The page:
The FBI must scramble to keep up with increasingly sophisticated terrorists and improve its ability to gather intelligence on global threats to the nation's security, according to an outside review released Wednesday. 

The report said the FBI has made significant strides since the Sept. 11 terror attacks, including sharing information with other law enforcement agencies. But it said there's still room for improvement, especially at a time of emerging new threats such as the Islamic State and Westerners joining militant fighters in Syria. 

"These threats are not just knocking on the door. They're in the room," said former Rep. Timothy Roemer, a member of the original 9/11 commission who helped prepare the new 127-page analysis. 

The report was ordered by Congress to assess the FBI's performance on counterterrorism national security matters, and its authors said they hoped it would serve as a blueprint for improvement. It was also intended to gauge how well the 9/11 commission's recommendations in a 2004 report are being carried out. 

It was released as FBI Director James Comey went to Capitol Hill to defend an $8.48 billion budget request that seeks extra funding for cyber investigations, among other changes. 

Though largely positive about the FBI's transformation over the last decade, the report identified several weakness, including a need for better intelligence analysis and collection. The FBI's staff of intelligence analysts should be valued as part of a "professionalized workforce" with specific requirements in training and education and access to better technology.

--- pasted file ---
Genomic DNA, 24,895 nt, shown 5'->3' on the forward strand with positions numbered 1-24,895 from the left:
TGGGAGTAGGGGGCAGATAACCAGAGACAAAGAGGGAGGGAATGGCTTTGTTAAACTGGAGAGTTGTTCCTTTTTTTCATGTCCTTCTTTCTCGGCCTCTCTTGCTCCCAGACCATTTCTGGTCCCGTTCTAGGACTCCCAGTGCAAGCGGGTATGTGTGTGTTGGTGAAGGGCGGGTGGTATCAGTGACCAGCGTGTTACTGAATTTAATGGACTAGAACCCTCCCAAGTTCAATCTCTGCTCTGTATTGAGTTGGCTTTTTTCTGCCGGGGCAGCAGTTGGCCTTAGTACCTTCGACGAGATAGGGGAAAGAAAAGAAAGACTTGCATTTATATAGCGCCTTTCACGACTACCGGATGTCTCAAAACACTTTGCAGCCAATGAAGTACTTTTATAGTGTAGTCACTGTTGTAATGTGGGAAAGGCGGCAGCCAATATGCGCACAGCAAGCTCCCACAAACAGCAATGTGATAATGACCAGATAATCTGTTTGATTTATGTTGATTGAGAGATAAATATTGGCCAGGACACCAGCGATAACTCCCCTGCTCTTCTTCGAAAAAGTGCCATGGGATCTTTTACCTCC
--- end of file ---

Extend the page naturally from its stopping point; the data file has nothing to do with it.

"This imbalance needs urgently to be addressed to meet growing and increasingly complex national security threats, including from adaptive and increasingly tech-savvy terrorists, more brazen computer hackers, and more technically capable, global cyber syndicates," the report states. 

The report looked at five terror plots and attacks in the last few years, including the 2009 Fort Hood shooting and the 2013 Boston Marathon bombing. It identified lapses in communication and coordination among different offices of the FBI, though the report said it could not say whether law enforcement could have detected the plots earlier with better collaboration. 

Even though the FBI cultivates confidential sources for intelligence purposes, no human sources provided information to stop or prevent any of the five plots, it found. 

In some cases, information that may have been useful -- such as a 2012 outburst at a religious center by Boston Marathon bomber Tamerlan Tsarnaev -- never made it to the FBI or was not analyzed carefully enough. Intelligence programs in New York and Denver also failed to identify Najibullah Zazi, an Afghan-American cab driver convicted in a thwarted plot to blow up New York City's subway system, the report said. 

The report also said frequent leadership changes slow down the pace of improvement, and that the FBI needs better coordination with the private sector and other agencies to deal with cyber threats. 

Because of constitutional and legal challenges to its intelligence collection, the FBI must ensure that it received "state-of-the-art tools" from Congress. 

Comey said he supports most of the conclusions, though he said he disagreed with the recommendation that the FBI should not have a role in a new White House initiative to counter the radicalization of Americans through community outreach. 

"I think there is an important role for the FBI to play," Comey said, although he added that role wouldn't touch on matters of religion.